(March 2012) When Matt Norklun decided to go surfing in the Bahamas, the airlines were not an option. The 6-foot-6-inch Norklun loaded up his airplane with his two brothers and three surfboards. Considering the size of the occupants and their cargo, you might assume Norklun owns a Beechcraft Baron or a Cessna Caravan. He doesn’t. For the past six-plus years, Norklun’s mode of transportation has been a Mooney 201.
Like its M20-family predecessors, the Mooney 201 is a four-seat, low-wing, single-engine piston airplane with retractable landing gear. Produced between 1977 and 1998, the airplane’s official name is M20J, but it was marketed as the 201 to highlight its top speed of 201 mph. It was the first airplane to exceed 200 mph with an engine producing 200 hp.
In 1955, only a couple of years after brothers Al and Art Mooney had relocated the company from Wichita, Kansas, to Kerrville, Texas, the Mooney M20 was certified and hit the market with a price tag of $9,600. The Mooney brothers were no doubt confident in their product, but I wonder if they would have believed their eyes if they could peer into a crystal ball and see that the airplane would lead to a product line with more than 11,000 units produced in the next half-century.
The original M20 was equipped with a 150 hp Lycoming O-320 engine and a metal fuselage, but the wings and tail section were constructed of wood and fabric.
The tail section, which has become Mooney’s trademark with its forward canted rudder, rotates around its attachment point to provide for pitch trim in lieu of an elevator trim tab.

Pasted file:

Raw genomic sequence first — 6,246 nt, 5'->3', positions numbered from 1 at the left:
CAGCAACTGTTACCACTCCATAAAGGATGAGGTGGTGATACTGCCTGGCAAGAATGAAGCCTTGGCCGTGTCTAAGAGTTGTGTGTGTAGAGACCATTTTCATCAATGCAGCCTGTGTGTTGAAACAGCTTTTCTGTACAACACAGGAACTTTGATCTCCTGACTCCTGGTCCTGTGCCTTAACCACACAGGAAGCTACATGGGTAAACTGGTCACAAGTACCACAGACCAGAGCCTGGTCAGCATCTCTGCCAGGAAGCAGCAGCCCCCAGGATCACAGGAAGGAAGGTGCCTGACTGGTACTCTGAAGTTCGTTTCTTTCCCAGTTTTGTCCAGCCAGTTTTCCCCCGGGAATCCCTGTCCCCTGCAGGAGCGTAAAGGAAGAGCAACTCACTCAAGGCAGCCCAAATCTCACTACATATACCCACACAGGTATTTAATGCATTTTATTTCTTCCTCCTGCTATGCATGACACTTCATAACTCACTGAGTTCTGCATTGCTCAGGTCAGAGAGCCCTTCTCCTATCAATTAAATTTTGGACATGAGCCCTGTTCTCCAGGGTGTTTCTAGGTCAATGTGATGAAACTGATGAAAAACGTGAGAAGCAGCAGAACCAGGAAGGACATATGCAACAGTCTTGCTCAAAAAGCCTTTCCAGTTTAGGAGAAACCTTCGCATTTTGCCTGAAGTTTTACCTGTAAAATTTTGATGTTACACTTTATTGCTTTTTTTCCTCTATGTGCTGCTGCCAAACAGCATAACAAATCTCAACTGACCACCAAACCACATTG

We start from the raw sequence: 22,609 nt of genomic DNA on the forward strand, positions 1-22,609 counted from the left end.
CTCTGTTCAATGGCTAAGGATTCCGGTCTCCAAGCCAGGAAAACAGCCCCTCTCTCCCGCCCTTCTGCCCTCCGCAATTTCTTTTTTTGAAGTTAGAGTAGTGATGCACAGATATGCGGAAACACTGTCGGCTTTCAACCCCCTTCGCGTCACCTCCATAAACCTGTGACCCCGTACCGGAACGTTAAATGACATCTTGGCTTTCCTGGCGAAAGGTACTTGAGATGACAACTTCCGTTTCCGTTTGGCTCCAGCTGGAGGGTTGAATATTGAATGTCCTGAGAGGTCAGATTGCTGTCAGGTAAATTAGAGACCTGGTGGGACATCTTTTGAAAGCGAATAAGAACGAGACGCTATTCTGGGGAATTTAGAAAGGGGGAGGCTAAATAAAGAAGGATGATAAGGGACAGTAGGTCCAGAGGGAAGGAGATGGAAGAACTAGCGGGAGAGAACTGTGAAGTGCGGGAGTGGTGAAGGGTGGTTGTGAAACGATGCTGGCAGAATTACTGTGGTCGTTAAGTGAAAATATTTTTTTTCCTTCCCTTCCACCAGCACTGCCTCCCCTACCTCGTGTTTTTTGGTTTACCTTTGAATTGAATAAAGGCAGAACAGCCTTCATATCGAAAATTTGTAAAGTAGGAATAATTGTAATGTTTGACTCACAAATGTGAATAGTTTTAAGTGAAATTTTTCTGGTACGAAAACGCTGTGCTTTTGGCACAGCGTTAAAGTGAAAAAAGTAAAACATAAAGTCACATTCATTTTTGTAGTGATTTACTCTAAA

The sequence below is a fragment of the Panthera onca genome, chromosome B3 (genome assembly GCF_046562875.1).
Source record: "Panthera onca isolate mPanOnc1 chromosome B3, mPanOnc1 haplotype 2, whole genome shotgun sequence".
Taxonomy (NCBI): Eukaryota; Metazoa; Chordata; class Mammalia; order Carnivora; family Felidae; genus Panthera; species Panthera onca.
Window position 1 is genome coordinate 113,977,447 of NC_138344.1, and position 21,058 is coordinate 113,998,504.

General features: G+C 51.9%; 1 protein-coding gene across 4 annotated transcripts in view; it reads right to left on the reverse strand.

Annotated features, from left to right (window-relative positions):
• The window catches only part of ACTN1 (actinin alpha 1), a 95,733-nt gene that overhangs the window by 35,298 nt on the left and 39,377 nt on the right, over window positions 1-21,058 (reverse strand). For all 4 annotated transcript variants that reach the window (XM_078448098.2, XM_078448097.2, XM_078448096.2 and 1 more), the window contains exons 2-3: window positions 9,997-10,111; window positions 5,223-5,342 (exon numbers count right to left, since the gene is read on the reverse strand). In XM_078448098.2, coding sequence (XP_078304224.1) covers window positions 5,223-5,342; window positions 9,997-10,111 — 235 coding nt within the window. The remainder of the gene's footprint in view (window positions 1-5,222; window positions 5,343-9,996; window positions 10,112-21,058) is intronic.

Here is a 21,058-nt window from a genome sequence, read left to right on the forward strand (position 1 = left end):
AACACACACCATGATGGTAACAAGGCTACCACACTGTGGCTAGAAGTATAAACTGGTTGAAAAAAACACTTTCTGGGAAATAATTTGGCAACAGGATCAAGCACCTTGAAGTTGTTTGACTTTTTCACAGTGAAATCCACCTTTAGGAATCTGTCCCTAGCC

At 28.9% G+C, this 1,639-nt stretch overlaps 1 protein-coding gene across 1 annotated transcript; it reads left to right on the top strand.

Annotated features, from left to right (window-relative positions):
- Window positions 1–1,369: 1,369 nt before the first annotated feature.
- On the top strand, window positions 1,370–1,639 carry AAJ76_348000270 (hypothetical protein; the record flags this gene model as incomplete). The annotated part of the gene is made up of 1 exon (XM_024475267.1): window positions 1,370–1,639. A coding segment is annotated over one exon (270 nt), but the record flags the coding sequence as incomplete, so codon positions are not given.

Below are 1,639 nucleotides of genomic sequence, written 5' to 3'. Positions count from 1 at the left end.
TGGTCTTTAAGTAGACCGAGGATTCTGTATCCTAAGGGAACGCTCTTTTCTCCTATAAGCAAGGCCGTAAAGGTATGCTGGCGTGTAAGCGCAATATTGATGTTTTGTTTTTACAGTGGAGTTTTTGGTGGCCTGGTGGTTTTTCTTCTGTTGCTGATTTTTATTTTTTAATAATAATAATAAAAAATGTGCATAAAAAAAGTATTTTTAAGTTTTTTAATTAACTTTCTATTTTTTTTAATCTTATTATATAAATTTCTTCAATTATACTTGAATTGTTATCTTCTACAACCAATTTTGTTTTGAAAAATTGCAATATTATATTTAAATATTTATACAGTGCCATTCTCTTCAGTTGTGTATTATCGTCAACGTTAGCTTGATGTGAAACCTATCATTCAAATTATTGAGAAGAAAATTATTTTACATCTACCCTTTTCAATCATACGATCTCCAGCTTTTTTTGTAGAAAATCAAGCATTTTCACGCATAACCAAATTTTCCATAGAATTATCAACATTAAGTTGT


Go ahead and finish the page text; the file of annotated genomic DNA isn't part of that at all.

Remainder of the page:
In 1958, with the introduction of the M20A, the engine was upgraded to a 180 hp O-360 — the first model in a series of engines that, with about 35,000 produced, has become Lycoming’s greatest success to date. The next significant model change happened with the M20B in 1961, when the wooden wings and tail were replaced with metal. This was the beginning of a number of modifications that would eventually transform the M20 into the 201.
The 200 hp IO-360 — the engine that powers the 201 — was introduced in 1964 in the M20E model. These early Mooney M20 models had an awkward, manual gear-retraction system with a clunky Johnson bar. The system was not failure-prone, but it required some muscle and a quick hand to get the gear up before the increasing speed made it nearly impossible to retract. The electrical retraction system first appeared in 1969 with the M20C and E and was added to the F model the following year. All subsequent models had electrically actuated landing gear, a system that also has a unique rubber disc shock-absorption system.